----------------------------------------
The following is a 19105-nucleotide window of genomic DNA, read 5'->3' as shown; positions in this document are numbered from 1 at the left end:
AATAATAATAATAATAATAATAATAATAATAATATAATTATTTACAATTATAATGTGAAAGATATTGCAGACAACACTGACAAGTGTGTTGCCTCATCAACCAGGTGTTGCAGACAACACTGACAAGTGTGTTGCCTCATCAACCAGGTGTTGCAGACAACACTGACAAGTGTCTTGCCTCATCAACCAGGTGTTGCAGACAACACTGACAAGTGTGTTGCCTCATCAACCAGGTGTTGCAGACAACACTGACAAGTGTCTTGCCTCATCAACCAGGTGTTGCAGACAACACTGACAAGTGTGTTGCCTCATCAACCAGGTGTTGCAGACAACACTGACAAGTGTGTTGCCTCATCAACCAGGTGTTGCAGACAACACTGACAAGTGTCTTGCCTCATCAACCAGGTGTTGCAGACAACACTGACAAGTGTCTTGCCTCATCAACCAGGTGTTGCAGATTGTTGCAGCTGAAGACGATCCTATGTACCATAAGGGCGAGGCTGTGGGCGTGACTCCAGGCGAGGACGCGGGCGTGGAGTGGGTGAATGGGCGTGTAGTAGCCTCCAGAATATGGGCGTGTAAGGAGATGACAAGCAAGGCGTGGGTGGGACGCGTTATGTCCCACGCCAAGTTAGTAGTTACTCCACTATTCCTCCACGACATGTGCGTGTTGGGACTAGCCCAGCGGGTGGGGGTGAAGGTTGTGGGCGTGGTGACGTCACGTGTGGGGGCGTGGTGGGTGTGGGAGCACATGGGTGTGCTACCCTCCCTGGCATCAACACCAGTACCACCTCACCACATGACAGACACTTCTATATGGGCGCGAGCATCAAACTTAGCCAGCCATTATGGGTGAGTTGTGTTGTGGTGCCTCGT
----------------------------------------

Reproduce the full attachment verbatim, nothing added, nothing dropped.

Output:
The following is a 19105-nucleotide window of genomic DNA, read 5'->3' as shown; positions in this document are numbered from 1 at the left end:
AATAATAATAATAATAATAATAATAATAATAATATAATTATTTACAATTATAATGTGAAAGATATTGCAGACAACACTGACAAGTGTGTTGCCTCATCAACCAGGTGTTGCAGACAACACTGACAAGTGTGTTGCCTCATCAACCAGGTGTTGCAGACAACACTGACAAGTGTCTTGCCTCATCAACCAGGTGTTGCAGACAACACTGACAAGTGTGTTGCCTCATCAACCAGGTGTTGCAGACAACACTGACAAGTGTCTTGCCTCATCAACCAGGTGTTGCAGACAACACTGACAAGTGTGTTGCCTCATCAACCAGGTGTTGCAGACAACACTGACAAGTGTGTTGCCTCATCAACCAGGTGTTGCAGACAACACTGACAAGTGTCTTGCCTCATCAACCAGGTGTTGCAGACAACACTGACAAGTGTCTTGCCTCATCAACCAGGTGTTGCAGATTGTTGCAGCTGAAGACGATCCTATGTACCATAAGGGCGAGGCTGTGGGCGTGACTCCAGGCGAGGACGCGGGCGTGGAGTGGGTGAATGGGCGTGTAGTAGCCTCCAGAATATGGGCGTGTAAGGAGATGACAAGCAAGGCGTGGGTGGGACGCGTTATGTCCCACGCCAAGTTAGTAGTTACTCCACTATTCCTCCACGACATGTGCGTGTTGGGACTAGCCCAGCGGGTGGGGGTGAAGGTTGTGGGCGTGGTGACGTCACGTGTGGGGGCGTGGTGGGTGTGGGAGCACATGGGTGTGCTACCCTCCCTGGCATCAACACCAGTACCACCTCACCACATGACAGACACTTCTATATGGGCGCGAGCATCAAACTTAGCCAGCCATTATGGGTGAGTTGTGTTGTGGTGCCTCGT